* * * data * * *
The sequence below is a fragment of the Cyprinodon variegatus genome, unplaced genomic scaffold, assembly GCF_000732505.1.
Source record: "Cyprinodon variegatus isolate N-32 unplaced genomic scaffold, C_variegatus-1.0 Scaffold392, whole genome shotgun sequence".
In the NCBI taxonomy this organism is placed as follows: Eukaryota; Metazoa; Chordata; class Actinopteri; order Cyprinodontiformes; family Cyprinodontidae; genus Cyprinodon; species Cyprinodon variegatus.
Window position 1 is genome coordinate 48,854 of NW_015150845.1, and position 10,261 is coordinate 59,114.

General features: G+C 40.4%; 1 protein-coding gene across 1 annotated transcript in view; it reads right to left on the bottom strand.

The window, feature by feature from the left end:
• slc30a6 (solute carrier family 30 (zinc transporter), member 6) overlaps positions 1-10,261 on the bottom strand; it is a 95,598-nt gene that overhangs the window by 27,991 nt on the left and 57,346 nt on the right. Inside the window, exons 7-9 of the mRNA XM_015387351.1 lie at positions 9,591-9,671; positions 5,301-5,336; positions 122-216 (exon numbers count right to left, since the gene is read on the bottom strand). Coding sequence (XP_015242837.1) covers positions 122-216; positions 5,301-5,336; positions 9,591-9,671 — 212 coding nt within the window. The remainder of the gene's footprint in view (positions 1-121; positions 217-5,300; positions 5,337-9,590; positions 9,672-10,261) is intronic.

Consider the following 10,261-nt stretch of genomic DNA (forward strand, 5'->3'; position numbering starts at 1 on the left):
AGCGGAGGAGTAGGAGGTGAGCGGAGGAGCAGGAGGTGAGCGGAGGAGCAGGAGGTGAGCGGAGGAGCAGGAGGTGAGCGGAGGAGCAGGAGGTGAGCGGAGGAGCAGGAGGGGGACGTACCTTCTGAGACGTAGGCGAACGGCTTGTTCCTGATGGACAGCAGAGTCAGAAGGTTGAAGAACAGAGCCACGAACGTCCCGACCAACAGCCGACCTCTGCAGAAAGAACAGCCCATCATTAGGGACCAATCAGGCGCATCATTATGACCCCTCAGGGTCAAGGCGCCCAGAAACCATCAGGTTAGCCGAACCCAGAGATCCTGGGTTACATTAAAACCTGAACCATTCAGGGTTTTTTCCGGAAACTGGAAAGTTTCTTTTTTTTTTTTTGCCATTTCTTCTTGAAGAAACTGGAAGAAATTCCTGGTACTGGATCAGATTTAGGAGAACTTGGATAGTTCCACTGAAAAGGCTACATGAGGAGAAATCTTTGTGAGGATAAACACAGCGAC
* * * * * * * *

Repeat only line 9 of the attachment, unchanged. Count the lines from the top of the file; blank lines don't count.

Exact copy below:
AGCGGAGGAGTAGGAGGTGAGCGGAGGAGCAGGAGGTGAGCGGAGGAGCAGGAGGTGAGCGGAGGAGCAGGAGGTGAGCGGAGGAGCAGGAGGTGAGCGGAGGAGCAGGAGGGGGACGTACCTTCTGAGACGTAGGCGAACGGCTTGTTCCTGATGGACAGCAGAGTCAGAAGGTTGAAGAACAGAGCCACGAACGTCCCGACCAACAGCCGACCTCTGCAGAAAGAACAGCCCATCATTAGGGACCAATCAGGCGCATCATTATGACCCCTCAGGGTCAAGGCGCCCAGAAACCATCAGGTTAGCCGAACCCAGAGATCCTGGGTTACATTAAAACCTGAACCATTCAGGGTTTTTTCCGGAAACTGGAAAGTTTCTTTTTTTTTTTTTGCCATTTCTTCTTGAAGAAACTGGAAGAAATTCCTGGTACTGGATCAGATTTAGGAGAACTTGGATAGTTCCACTGAAAAGGCTACATGAGGAGAAATCTTTGTGAGGATAAACACAGCGAC